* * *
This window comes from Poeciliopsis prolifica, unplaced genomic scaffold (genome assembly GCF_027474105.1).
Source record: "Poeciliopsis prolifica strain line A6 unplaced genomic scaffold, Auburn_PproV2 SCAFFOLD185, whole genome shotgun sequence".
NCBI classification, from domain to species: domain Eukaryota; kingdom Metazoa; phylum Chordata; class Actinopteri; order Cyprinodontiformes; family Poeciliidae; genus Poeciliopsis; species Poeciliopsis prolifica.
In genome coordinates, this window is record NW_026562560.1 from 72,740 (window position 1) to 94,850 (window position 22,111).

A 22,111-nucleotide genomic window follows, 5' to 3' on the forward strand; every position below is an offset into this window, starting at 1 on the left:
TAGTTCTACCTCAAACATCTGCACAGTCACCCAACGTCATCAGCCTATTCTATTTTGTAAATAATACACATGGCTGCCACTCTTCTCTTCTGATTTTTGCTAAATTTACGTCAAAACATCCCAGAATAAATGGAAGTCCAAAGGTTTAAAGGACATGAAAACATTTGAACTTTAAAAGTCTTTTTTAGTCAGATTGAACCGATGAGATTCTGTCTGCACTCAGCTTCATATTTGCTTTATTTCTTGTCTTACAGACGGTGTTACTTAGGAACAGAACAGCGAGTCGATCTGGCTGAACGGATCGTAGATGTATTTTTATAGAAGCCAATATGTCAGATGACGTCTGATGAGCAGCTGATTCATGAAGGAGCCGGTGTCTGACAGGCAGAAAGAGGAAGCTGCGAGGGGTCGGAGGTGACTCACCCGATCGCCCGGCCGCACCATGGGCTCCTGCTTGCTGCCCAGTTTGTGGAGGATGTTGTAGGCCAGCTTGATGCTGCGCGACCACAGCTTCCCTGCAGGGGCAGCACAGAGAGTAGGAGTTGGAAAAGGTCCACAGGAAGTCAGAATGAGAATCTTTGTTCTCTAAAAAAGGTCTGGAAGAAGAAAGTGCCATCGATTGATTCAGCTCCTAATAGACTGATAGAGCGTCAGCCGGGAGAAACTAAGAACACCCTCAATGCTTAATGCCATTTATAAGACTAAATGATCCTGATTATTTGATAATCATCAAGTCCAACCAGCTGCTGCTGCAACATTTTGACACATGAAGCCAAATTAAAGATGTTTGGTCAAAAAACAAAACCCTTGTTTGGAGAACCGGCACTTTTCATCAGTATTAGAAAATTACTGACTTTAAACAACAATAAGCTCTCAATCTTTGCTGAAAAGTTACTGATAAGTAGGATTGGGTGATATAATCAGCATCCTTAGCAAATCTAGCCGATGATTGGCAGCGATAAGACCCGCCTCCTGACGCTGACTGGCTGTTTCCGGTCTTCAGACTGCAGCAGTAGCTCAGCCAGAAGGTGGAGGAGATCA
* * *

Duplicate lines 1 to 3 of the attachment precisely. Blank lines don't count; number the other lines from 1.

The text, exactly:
This window comes from Poeciliopsis prolifica, unplaced genomic scaffold (genome assembly GCF_027474105.1).
Source record: "Poeciliopsis prolifica strain line A6 unplaced genomic scaffold, Auburn_PproV2 SCAFFOLD185, whole genome shotgun sequence".
NCBI classification, from domain to species: domain Eukaryota; kingdom Metazoa; phylum Chordata; class Actinopteri; order Cyprinodontiformes; family Poeciliidae; genus Poeciliopsis; species Poeciliopsis prolifica.